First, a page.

After eating all those heavy foods during the holidays, your New Year’s resolution is to get active and trim the fat. A running watch can help you monitor your progress towards your fitness goals in 2016. But with so many different running watches and fitness watches on the market, it can be hard to find something that’s just right for your run style. In addition, many running watches and fitness trackers have overlapping features, which can make it hard to quickly determine which type of device is best for you.
Our list below includes “traditional” running watches, as well as fitness trackers that have solid run tracking features. The right choice for your unique run style will depend on your budget, and on the special features that are most important to you. Some people want GPS. Some want audio prompts. Others only want a streamlined display with time and heart rate on the same screen. Still others want a “running watch” that does more than just track your runs, and can track other activities as well.
Training for a 10k, marathon, or other running event? These running watches and fitness watches are designed to help men and women track their runs, gain insights, and train smarter. Read on to see five watches that we think will help you become a smarter runner. You can also browse more running watches on sale here.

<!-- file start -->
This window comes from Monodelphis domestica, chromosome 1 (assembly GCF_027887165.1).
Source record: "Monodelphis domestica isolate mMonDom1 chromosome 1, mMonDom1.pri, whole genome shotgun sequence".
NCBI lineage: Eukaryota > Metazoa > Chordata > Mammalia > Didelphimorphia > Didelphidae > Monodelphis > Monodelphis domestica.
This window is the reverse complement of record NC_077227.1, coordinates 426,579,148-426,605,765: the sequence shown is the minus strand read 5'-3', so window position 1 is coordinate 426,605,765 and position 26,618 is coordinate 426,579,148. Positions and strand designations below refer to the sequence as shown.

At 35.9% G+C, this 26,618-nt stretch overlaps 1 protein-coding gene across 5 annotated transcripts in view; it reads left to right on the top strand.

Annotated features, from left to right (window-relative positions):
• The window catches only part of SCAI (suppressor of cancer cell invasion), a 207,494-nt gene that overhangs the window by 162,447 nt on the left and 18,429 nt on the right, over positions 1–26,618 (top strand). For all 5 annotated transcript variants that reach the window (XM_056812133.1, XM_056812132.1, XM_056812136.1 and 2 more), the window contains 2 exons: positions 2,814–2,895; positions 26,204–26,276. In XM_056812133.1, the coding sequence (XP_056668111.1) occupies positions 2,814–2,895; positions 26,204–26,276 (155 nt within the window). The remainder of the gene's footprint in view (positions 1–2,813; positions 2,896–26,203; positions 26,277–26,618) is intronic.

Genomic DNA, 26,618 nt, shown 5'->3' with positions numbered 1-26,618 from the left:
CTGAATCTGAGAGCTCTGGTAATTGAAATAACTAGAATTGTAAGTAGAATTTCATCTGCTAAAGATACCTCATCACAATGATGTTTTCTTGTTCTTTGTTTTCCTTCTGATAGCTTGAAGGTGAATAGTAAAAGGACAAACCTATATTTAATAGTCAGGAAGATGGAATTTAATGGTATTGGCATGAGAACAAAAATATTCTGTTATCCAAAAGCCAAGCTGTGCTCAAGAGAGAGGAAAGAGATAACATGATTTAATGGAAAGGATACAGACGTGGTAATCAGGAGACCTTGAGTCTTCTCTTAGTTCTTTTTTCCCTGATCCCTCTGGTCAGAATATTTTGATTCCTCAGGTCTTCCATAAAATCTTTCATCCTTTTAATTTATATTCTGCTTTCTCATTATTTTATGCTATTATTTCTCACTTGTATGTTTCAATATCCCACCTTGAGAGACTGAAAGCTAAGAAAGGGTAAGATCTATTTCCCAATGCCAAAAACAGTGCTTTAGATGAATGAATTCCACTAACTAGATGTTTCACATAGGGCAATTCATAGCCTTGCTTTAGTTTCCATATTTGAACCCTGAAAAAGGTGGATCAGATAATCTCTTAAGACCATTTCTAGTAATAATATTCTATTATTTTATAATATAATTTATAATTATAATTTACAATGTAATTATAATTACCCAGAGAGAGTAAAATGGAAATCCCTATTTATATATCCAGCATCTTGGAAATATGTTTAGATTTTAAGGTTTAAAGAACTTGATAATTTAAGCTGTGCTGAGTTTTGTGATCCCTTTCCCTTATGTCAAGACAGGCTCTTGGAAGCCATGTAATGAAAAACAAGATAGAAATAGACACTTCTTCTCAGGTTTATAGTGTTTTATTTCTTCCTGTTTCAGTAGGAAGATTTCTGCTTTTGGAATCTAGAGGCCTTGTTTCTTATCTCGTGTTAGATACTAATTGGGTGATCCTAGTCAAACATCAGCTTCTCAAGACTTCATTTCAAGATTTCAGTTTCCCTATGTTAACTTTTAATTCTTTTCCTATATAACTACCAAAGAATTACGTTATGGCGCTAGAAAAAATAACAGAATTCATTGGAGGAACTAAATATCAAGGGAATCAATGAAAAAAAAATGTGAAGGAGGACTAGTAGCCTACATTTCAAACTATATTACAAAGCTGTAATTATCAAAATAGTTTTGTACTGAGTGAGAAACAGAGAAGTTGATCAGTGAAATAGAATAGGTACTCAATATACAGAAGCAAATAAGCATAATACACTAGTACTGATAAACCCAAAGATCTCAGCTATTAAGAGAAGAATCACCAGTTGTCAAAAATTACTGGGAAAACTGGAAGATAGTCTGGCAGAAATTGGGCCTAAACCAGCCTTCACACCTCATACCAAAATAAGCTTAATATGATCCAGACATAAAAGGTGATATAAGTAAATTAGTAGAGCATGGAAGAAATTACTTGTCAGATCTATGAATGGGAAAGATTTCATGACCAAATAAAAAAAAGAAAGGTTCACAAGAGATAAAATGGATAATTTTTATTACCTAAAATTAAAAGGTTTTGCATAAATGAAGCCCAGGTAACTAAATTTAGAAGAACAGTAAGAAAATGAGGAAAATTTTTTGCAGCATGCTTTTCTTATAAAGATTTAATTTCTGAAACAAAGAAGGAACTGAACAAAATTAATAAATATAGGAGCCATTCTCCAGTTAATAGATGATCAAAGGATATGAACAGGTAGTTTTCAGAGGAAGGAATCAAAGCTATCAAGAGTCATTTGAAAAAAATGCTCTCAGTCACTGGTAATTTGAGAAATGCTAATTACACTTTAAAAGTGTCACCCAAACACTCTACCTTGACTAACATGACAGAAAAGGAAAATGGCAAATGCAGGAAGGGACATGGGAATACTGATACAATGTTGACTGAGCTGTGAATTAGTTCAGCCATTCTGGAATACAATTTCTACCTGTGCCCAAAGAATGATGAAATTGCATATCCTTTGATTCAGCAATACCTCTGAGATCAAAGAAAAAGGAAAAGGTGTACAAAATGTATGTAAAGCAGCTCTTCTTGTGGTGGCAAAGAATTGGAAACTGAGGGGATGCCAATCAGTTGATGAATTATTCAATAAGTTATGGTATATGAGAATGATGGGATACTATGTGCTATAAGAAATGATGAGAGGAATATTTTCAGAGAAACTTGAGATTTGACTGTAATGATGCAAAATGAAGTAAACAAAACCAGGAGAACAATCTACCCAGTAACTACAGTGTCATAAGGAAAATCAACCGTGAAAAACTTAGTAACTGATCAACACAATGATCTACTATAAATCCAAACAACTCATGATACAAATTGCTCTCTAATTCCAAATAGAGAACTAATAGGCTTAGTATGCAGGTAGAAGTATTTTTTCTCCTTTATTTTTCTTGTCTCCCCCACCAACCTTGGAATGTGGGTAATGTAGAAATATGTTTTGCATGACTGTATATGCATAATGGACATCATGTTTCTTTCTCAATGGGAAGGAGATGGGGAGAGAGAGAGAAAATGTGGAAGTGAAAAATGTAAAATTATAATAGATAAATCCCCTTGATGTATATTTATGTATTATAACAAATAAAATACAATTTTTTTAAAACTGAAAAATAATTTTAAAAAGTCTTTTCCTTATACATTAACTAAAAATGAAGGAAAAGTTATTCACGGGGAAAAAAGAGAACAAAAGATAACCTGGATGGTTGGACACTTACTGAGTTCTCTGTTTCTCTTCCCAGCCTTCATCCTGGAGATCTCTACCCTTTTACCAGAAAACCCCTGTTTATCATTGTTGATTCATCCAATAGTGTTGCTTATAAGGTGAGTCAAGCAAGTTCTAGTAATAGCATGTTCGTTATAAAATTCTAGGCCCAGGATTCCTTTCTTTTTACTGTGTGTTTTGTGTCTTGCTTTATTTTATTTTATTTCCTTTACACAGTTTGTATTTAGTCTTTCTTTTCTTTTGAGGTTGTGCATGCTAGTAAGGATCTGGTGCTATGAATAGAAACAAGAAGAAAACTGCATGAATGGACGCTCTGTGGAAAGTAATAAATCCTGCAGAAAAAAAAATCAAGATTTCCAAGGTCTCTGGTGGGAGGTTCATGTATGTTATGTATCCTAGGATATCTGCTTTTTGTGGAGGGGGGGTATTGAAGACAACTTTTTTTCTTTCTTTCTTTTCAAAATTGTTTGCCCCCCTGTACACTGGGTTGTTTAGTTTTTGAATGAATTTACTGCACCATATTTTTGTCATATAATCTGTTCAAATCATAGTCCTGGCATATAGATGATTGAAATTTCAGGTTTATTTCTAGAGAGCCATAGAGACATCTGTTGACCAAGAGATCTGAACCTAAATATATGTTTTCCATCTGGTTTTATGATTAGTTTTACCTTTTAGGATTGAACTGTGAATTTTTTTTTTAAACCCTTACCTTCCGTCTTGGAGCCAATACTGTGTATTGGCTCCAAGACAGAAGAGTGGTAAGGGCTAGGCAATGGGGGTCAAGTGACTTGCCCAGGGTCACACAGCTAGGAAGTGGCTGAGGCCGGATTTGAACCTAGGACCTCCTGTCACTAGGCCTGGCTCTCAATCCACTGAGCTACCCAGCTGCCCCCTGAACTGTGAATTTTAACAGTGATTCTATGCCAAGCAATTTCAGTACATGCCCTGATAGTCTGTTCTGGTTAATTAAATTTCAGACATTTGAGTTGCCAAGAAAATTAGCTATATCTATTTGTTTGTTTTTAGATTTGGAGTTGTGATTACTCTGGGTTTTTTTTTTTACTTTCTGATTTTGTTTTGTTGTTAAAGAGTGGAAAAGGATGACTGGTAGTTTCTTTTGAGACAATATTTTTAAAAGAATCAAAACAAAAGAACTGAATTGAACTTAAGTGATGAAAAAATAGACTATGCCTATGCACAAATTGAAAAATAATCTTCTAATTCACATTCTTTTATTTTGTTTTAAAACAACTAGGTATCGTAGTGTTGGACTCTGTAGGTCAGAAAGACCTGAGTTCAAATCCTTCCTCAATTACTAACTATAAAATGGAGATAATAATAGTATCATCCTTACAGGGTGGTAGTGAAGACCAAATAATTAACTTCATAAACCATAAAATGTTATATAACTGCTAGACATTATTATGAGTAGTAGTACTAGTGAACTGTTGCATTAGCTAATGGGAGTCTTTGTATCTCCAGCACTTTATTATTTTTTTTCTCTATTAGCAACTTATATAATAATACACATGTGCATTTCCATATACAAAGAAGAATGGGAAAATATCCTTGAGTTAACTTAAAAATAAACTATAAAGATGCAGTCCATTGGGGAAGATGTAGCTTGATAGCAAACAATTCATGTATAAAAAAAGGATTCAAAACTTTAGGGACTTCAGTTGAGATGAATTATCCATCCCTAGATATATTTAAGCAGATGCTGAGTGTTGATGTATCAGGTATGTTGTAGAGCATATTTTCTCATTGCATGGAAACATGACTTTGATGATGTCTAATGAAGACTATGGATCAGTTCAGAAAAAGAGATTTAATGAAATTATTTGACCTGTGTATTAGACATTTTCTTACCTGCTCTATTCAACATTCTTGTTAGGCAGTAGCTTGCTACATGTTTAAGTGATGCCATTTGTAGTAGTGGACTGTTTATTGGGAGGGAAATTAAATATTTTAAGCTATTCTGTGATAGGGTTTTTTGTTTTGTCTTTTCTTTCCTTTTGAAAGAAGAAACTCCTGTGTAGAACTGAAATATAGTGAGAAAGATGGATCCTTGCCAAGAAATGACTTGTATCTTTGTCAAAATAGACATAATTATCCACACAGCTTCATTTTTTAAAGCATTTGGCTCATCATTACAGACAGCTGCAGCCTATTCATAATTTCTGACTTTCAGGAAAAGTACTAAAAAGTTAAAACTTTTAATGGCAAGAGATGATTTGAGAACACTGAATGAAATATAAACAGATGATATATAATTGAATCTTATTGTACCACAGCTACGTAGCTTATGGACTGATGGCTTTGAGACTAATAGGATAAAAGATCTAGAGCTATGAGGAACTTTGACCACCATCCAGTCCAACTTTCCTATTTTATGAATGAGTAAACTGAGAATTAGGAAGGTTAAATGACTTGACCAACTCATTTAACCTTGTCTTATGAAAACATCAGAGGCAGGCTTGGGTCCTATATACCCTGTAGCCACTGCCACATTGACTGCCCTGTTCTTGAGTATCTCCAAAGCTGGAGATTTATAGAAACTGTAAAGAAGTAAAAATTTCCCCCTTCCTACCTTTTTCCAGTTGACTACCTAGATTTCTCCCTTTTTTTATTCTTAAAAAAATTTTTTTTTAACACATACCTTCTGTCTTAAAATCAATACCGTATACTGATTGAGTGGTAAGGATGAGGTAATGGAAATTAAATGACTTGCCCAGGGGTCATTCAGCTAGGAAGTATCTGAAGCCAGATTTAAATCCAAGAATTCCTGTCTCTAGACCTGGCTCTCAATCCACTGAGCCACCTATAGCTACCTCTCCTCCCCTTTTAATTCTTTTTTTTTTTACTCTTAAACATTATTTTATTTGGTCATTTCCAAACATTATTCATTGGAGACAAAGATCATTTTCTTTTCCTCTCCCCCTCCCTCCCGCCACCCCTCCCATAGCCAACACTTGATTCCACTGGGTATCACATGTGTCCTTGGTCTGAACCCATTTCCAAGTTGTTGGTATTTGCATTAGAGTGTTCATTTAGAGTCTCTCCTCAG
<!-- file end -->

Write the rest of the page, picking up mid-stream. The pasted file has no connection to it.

1. Garmin Forerunner 230 GPS Running Watch
There are lots of different running watches from Garmin, but this one stands out for its design, fairly reasonable price, and deep bench of features that are more substance than flash. This watch will help you keep tabs on your speed, distance, pace, heart rate, and calorie burn. It also monitors elevation, and even tracks daily activity and sleep.
This device is compatible with ANT+, which lets your tracking devices sync and share data. It’s also water-resistant to 50 meters, which is nice for runners who routinely run in wet climates, or runners who are training for a triathlon.
The main drawback for some users will be the price. Need a cheaper alternative? The Polar A300 tracker comes with HR monitoring for less than half the price of the Forerunner 230 bundle, and it’s waterproof, tracks daily activity, monitors calorie burn, and tracks steps and distance covered.
Price: $299.99 (Bundle includes chest strap HR monitor)
Learn more about the features of this watch in the video above.
- Solid battery life
- Smart notifications, including audio alerts for laps
- Colorful, easy-to-read display
- Bundled with heart rate monitor
- Some people find chest strap HR monitors uncomfortable during longer runs
- Fairly expensive
- Some users have reported buttons feel less solid than on older Forerunner models
- Less tech-savvy runners may find multiple modes confusing and hard to navigate
2. Fitbit Surge ‘Superwatch’
The Fitbit Surge is the most expensive Fitbit model currently available, and the only Fitbit to have GPS on board. GPS is hotly desired by runners because it allows you to pinpoint your location, providing more accurate fitness data. However, since GPS relies on satellite signals, it may not work perfectly for those running indoors, during storms, or in areas where trees or buildings cause signal interference. In addition to GPS, the Surge also monitors your heart rate, tells the time, tracks sleep, and gives you call and text notifications. It will also offer split times and elevation info.